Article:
Weaver, who as a 13-year-old from Clinton completed a month-long service trip in Southeast Asia, said he's drawn to working with refugees and learning other cultures. He said he wants to help refugees, especially children, form a positive perspective of the United States.

"When you get to be a punching bag, a toy for a kid, that's an awesome time," he said. "We're superstars to them, we're role models."

And, on his graduation day, Weaver said he wants to look back and know that he "did more in college than go out and have a crazy time."

"It's important to put others before yourself," he said.

In early April, the five spring and two winter alternative break teams will attend a reorientation, a show-and-tell of sorts. Merrill said an important goal of the program is that the students learn how to talk about their experiences.

The five service sites

  • Wellington, Colo.: Harvest Farm, an addiction recovery working farm for men. Students work alongside the men at the farm and learn about their lives. The week includes a guided day in Denver to see and understand the kinds of situations the men came from.
  • Atlanta: City of Refuge and Refugee Resettlement and Immigration Services of Atlanta. Students help new international refugees transition, including setting up apartments, working in a community garden, assisting with large group meals and leading activities for children.
  • Rising Fawn, Ga.: Cloudland Canyon State Park. Students work on trail repair and other outdoor maintenance projects to prepare the park for spring opening.
  • Spartanburg, S.C.: Christmas in Action. Students assist with repair and maintenance projects on the homes of elderly and disabled residents.
  • Eagle Butte, S.D.: Cheyenne River Youth Project. Students plan and organize after-school activities for Native American children on a reservation and assist with other projects.

Deloitte review team comes to campus week of March 24

A team from Deloitte Consulting is scheduled to be on campus March 24-28* as part of the "listen and learn" first phase of a review of Iowa's three regent universities. The team will visit Iowa City March 31-April 4 and Cedar Falls April 7-11, announced regent Larry McKibben at the state Board of Regents' March 12 meeting at the University of Iowa.

McKibben chairs the board's Efficiency and Transformation Review Committee, which last month selected the Deloitte group to conduct an efficiency review of each of the universities and the three schools as a system. He said the week will include a campus forum, to be led by President Steven Leath, and meetings with "campus stakeholders, to listen and learn."

"We look for our university presidents to be leaders in this process," McKibben said. "They'll set the tone for people getting involved."

Leath's chief of staff Miles Lackey is Iowa State's representative to the review committee.

McKibben said the efficiency review "is not out taking money from the universities; we're repurposing resources for the long-term benefit and survival of these three universities."

Earlier in the meeting, four University of Iowa students interrupted the discussion, chanting, "Ditch Deloitte. Stop the audit." They were escorted out of the room by campus police officers.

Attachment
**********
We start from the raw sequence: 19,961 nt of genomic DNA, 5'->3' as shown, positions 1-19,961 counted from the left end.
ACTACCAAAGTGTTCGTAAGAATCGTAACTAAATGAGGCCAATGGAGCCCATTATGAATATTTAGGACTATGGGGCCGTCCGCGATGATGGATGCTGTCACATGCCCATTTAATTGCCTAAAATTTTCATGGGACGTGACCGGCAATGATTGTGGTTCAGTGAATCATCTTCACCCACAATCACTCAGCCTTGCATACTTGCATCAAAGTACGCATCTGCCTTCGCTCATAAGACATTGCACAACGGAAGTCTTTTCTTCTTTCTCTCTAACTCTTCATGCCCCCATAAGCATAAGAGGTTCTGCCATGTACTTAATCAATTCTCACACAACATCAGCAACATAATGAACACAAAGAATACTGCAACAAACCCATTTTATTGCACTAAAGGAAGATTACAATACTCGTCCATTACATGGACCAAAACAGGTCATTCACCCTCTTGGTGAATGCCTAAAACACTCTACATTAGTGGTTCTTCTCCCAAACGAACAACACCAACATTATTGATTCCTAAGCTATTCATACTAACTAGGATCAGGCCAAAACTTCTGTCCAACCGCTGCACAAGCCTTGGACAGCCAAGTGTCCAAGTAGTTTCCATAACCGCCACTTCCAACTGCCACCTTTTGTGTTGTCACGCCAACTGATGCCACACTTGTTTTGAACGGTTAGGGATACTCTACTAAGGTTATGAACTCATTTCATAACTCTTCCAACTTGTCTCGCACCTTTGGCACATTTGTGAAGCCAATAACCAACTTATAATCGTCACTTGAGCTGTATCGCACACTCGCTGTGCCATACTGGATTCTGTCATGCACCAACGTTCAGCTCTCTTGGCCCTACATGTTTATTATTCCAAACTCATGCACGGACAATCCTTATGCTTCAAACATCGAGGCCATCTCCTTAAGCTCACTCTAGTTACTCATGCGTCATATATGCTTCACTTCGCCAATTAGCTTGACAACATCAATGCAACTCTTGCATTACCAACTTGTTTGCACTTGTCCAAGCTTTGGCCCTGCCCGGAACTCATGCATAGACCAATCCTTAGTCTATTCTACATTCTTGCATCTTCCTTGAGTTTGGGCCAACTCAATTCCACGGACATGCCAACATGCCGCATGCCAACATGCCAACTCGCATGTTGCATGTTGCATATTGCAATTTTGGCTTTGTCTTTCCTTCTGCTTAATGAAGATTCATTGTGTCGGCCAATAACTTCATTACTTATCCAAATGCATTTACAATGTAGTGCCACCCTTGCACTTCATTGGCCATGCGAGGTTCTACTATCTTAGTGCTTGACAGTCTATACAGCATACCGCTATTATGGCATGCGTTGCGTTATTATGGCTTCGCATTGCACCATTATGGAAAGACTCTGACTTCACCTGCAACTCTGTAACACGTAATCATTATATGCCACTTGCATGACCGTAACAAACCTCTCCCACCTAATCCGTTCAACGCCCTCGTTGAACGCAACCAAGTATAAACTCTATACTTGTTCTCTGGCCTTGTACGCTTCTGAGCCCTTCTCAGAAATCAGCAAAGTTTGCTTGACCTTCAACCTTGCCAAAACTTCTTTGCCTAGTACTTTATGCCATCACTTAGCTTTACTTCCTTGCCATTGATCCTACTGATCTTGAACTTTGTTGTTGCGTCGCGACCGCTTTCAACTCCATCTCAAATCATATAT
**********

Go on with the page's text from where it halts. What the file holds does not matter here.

More faculty hires

During his campus update to the board, Leath reported progress on his pledge to hire more than 200 faculty in the first years of his presidency. He said more than 140 new faculty have been hired in the two years since he arrived. Iowa State is recruiting now for 114 faculty openings, 29 of which fall under Leath's high-impact hires initiative announced last September. Iowa State is using $1.5 million from state funding growth this year as matching funds to help colleges hire tenured or tenure-track faculty in areas of impact to the university or the state.

Leath also had high praise for Cyclone senior men's basketball player Melvin Ejim, named Big 12 Player of the Year in both coaches and Associated Press sports media votes this week. The four-year history/business major has a GPA above 3.7. Ejim also was named to All-America teams by United States Basketball Writers Association (second team) and (third team).

"He's the type of student-athlete we try to recruit at Iowa State," Leath said.

Parking permit increases

Annual parking permits would go up $12 (reserved and 24-hour reserved) or $6 (general staff, Ames Lab, residence, departmental, vendor) under a proposal reviewed by the board. A vote is scheduled for the April 24 meeting. Motorcycle permits would go up a proposed $3 and academic year student parking, including residence lots and the football stadium lots, also would go up a proposed $6.

Annual parking permits for the Memorial Union ramp, including employee permits, would go up a proposed $12 and semester permits would go up $6 ($5 for summer). The cost of a "winter" permit (November through February) would not change.

ISU's parking division, based on a recommendation from the Transportation Advisory Council, also asked to increase the illegal parking fine by $10, to $40, beginning July 1. The illegal exit fine at the MU ramp would go up a proposed $15, to $65.

Proposed permit increases on July 1




24-hour Reserve






General staff*












Memorial Union









   Fall, Spring









* Includes residence department, Ames Lab staff permits

Student residence rates

Iowa State proposes to increase all resident hall rooms and Frederiksen Court apartment rates 1.5 percent for the 2014-15 academic year and the Schilletter/University Village apartments 1 percent. Room rates vary according to building, air conditioning availability and number of roommates.